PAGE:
Behind the numbes: Polluted Data
    (might need to use search option)

    When the National Association of Manufacturers wanted a bad study, they turned to Dr Margo Thorning of the Charles River Group. She’s been churning out flawed reports for decades using unrealistic assumptions in her econ models. For example, she modeled the Waxnman-Markey Bill costs. She assumed no new renewable power would ever be built nor would any efficiencies ever be implemented. In such a fantasy world, companies would always pay progressively more for carbon emissions and would chose to go broke, rather than doing anything to limit their costs. Her dollar amounts were uncritically accepted by the GOP.

    The EPA also has many reports explaining the successes of their Acid Rain, NOx, VOC & (1?) other cap and trade programs.

  5. prokaryotes says:


    … in 1996, Singer joined Seitz and Nierenberg in attacking a young scientist from the Lawrence Livermore National Laboratory, Benjamin Santer, over his leadership of one chapter of the Intergovernmental Panel on Climate Change’s Second Assessment Report. In the opinion pages of The Wall Street Journal, they attacked Santer, and claimed that he had altered the report to fit U.S. climate policy (as if there even was one!).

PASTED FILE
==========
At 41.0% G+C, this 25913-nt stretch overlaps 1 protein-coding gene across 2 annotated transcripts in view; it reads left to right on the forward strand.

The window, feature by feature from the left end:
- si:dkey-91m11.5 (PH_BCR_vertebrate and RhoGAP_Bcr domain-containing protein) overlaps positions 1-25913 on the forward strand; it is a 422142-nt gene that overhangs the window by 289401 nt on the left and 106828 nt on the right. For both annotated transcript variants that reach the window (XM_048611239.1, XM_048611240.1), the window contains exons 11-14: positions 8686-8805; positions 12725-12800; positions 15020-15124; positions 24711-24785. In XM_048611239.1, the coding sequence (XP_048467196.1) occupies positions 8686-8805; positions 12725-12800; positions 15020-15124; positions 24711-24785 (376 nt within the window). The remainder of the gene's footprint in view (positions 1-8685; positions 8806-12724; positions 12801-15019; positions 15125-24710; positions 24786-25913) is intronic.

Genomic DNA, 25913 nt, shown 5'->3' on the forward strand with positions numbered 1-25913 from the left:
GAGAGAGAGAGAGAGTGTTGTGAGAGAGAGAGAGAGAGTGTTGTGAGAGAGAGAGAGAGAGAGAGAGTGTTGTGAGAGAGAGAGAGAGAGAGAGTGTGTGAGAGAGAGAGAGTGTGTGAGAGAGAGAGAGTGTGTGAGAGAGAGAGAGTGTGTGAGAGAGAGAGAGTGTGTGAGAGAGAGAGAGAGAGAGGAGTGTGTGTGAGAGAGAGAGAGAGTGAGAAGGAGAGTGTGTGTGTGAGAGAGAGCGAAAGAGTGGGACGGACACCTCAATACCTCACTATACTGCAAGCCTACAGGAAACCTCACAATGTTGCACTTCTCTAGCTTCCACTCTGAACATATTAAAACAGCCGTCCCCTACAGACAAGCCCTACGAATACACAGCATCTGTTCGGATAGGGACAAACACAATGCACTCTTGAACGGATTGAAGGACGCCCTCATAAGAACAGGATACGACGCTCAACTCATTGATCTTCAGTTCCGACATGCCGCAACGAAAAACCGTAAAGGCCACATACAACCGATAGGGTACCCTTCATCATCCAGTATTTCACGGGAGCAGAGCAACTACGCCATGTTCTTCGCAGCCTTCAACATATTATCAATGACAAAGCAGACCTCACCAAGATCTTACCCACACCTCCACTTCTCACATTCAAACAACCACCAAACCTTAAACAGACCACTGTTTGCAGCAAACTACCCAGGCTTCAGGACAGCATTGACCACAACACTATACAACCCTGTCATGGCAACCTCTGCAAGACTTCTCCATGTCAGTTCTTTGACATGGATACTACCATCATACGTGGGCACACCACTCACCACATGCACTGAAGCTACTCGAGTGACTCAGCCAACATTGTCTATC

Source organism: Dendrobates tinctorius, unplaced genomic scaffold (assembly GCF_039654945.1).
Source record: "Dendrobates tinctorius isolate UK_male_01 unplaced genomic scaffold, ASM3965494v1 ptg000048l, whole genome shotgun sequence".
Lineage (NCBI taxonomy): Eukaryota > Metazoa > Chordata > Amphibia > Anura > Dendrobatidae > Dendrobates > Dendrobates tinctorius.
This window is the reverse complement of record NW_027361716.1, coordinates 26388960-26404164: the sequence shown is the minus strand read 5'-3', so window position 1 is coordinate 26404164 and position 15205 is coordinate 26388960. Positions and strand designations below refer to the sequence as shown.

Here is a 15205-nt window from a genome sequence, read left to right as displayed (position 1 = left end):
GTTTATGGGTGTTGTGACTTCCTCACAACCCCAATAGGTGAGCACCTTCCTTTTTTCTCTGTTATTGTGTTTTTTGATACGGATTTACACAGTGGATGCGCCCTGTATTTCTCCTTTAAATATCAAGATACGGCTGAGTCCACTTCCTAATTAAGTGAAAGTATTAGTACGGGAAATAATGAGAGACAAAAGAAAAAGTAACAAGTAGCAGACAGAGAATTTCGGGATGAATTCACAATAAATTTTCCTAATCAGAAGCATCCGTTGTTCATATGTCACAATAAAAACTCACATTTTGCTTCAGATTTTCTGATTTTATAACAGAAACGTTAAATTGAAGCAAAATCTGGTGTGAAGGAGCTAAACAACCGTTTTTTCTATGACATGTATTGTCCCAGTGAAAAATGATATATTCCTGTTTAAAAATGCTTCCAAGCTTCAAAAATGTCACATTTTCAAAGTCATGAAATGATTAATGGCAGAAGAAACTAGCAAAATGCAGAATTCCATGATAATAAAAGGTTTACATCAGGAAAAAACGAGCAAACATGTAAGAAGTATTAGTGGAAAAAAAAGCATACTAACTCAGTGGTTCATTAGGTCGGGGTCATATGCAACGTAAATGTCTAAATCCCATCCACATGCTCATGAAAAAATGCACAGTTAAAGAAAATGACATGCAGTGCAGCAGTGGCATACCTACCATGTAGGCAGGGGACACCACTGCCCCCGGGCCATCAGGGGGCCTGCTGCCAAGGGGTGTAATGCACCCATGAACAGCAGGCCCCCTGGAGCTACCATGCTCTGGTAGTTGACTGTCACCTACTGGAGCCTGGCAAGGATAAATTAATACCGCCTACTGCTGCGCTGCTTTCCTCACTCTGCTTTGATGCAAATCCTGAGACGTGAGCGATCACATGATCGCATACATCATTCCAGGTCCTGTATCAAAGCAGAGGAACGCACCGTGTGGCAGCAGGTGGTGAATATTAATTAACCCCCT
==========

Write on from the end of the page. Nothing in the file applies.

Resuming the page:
The attack on Santer in op-eds and other non-science fora presaged last year’s assault on climate science, the theft of email from the University of East Anglia, and subsequent media feeding frenzy.

  6. Mark Shapiro says:

    THanks for the tip about E3E network.

    Very valuable.

  7. catman306 says:

    The Wall Street Journal provides news and opinions that the uber-rich would like you to accept as uber-gospel. Too many readers do exactly that because it’s easy and will win them acceptance with other readers. It’s an alternate universe.

  8. Solar Jim says:

    As for the Maul Street Journal, I suppose war of choice is indicated for the former VP 1% doctrine and absolutely nothing is indicated for a 99% chance of climate chaos. Maybe they (and owner Murdoch) thrive on public chaos. Naomi Klein calls this perversity the shock doctrine.

    Hey, but ag commodities are up.

  9. Artful Dodger says:

    Perhaps you expected good journalism from Rupert Mudrake? There’s no cash in that….

  10. Artful Dodger says:

    Halleluiah, Brother. Amen. Now pass the Pork…

  11. Mulga Mumblebrain says:

    The collusion of the Rightwing MSM in these scandals is quite open, but always denied with insouciant arrogance. In a propaganda system like the Western MSM, where the absolutely central role is to brainwash the public into accepting the current economic and social dispensation, and fear, hate and disbelieve any other possible world, the propagandists must be so brainwashed themselves that they are incapable of even noticing the complete uniformity of opinion amongst themselves and their peers and the steadily narrowing range of acceptable opinion, or really unprincipled hypocrites. It’s a diverting game to guess at which camp they are in-the dullards or the distorters. Both bask in the warm glow of immense self-satisfaction, save for the occasional frisson of fear if they suspect that King Rupert or one of his ilk may have cast their gimlet gaze in their direction.